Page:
The cellular constituents forming the haematopoietic stem cell (HSC) niche in the bone marrow are unclear, with studies implicating osteoblasts, endothelial and perivascular cells. Here we demonstrate that mesenchymal stem cells (MSCs), identified using nestin expression, constitute an essential HSC niche component. Nestin(+) MSCs contain all the bone-marrow colony-forming-unit fibroblastic activity and can be propagated as non-adherent 'mesenspheres' that can self-renew and expand in serial transplantations. Nestin(+) MSCs are spatially associated with HSCs and adrenergic nerve fibres, and highly express HSC maintenance genes. These genes, and others triggering osteoblastic differentiation, are selectively downregulated during enforced HSC mobilization or beta3 adrenoreceptor activation. Whereas parathormone administration doubles the number of bone marrow nestin(+) cells and favours their osteoblastic differentiation, in vivo nestin(+) cell depletion rapidly reduces HSC content in the bone marrow. Purified HSCs home near nestin(+) MSCs in the bone marrow of lethally irradiated mice, whereas in vivo nestin(+) cell depletion significantly reduces bone marrow homing of haematopoietic progenitors. These results uncover an unprecedented partnership between two distinct somatic stem-cell types and are indicative of a unique niche in the bone marrow made of heterotypic stem-cell pairs.
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                Author and article information

                Affiliations
                [1 ]Centre for Cell Engineering, Institute of Molecular, Cell and Systems Biology (IMCSB), The University of Glasgow, Glasgow, UK
                [2 ]Electron Microscopy Unit, The University of Glasgow, Glasgow, UK
                [3 ]Paul O’Gorman Leukaemia Research Centre, The University of Glasgow, Glasgow, UK
                Author notes
                Natasha S Lewis, Centre for Cell Engineering, Institute of Molecular, Cell and Systems Biology (IMCSB), The University of Glasgow, Joseph Black Building, University Avenue, Glasgow G12 8QQ, UK. Email: n.lewis.1@ 123456research.gla.ac.uk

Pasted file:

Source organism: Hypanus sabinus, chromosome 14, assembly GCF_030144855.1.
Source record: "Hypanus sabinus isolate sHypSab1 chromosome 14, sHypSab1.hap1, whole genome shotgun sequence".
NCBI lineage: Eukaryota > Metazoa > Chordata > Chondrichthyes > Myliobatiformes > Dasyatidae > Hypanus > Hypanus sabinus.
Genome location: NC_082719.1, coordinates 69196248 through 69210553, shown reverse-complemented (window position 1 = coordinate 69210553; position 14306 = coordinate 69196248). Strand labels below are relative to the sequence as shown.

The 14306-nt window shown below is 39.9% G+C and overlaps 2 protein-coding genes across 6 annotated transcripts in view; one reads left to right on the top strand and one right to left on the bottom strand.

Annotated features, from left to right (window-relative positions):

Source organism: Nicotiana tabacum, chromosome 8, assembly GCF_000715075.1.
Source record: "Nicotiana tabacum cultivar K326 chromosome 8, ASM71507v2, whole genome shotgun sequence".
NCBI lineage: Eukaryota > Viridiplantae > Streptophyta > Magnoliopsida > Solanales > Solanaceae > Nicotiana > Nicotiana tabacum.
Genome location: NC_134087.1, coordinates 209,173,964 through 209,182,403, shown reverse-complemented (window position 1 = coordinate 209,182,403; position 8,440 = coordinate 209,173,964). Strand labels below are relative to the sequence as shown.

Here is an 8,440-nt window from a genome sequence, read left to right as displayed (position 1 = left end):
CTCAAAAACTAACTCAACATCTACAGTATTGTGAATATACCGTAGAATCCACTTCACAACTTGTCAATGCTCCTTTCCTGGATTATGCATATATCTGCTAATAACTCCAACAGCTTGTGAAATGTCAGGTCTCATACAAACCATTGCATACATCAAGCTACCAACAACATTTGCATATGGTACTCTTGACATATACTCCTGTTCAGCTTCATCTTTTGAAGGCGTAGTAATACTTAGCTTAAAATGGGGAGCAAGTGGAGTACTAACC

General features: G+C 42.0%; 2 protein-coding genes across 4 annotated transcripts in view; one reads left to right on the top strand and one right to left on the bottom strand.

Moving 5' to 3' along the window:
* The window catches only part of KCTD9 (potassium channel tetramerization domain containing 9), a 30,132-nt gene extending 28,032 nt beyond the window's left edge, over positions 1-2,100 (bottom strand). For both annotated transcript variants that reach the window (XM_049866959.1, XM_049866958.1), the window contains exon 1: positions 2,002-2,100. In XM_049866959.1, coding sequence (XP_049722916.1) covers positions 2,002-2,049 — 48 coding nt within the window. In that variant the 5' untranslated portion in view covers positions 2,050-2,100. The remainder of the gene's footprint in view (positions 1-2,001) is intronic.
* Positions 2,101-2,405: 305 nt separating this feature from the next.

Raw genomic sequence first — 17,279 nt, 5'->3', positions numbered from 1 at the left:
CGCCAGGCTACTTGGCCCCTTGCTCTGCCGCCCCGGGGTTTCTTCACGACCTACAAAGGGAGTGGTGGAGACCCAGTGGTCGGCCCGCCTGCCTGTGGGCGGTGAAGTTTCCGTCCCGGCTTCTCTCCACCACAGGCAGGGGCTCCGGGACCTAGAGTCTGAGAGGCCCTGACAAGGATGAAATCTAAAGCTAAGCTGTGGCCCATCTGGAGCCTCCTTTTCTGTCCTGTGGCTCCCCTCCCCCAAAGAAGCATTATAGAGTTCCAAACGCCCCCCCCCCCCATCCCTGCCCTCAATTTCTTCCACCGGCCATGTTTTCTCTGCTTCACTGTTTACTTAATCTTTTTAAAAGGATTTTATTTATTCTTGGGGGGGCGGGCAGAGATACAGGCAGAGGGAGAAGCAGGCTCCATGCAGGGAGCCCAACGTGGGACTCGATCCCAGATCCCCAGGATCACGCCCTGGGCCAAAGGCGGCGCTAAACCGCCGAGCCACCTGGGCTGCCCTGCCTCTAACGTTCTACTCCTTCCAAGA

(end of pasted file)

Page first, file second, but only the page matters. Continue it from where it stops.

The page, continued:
Journal
                J Tissue Eng
                J Tissue Eng
                TEJ
                sptej
                Journal of Tissue Engineering
                SAGE Publications (Sage UK: London, England )
                2041-7314
                24 April 2017
                Jan-Dec 2017
                : 8
                10.1177_2041731417704428
                10.1177/2041731417704428
                5460809
                © The Author(s) 2017

                This article is distributed under the terms of the Creative Commons Attribution 4.0 License ( http://www.creativecommons.org/licenses/by/4.0/) which permits any use, reproduction and distribution of the work without further permission provided the original work is attributed as specified on the SAGE and Open Access page ( https://us.sagepub.com/en-us/nam/open-access-at-sage).

                Funding
                Funded by: Biotechnology and Biological Sciences Research Council, FundRef http://dx.doi.org/10.13039/501100000268;
                Award ID: WestBio DTP, BB/J013854/1
                Categories
                Special Issue Article
                Custom metadata
                January-December 2017

                Biomedical engineering

                niche, nanoparticles, bone marrow, spheroids, mesenchymal stem cells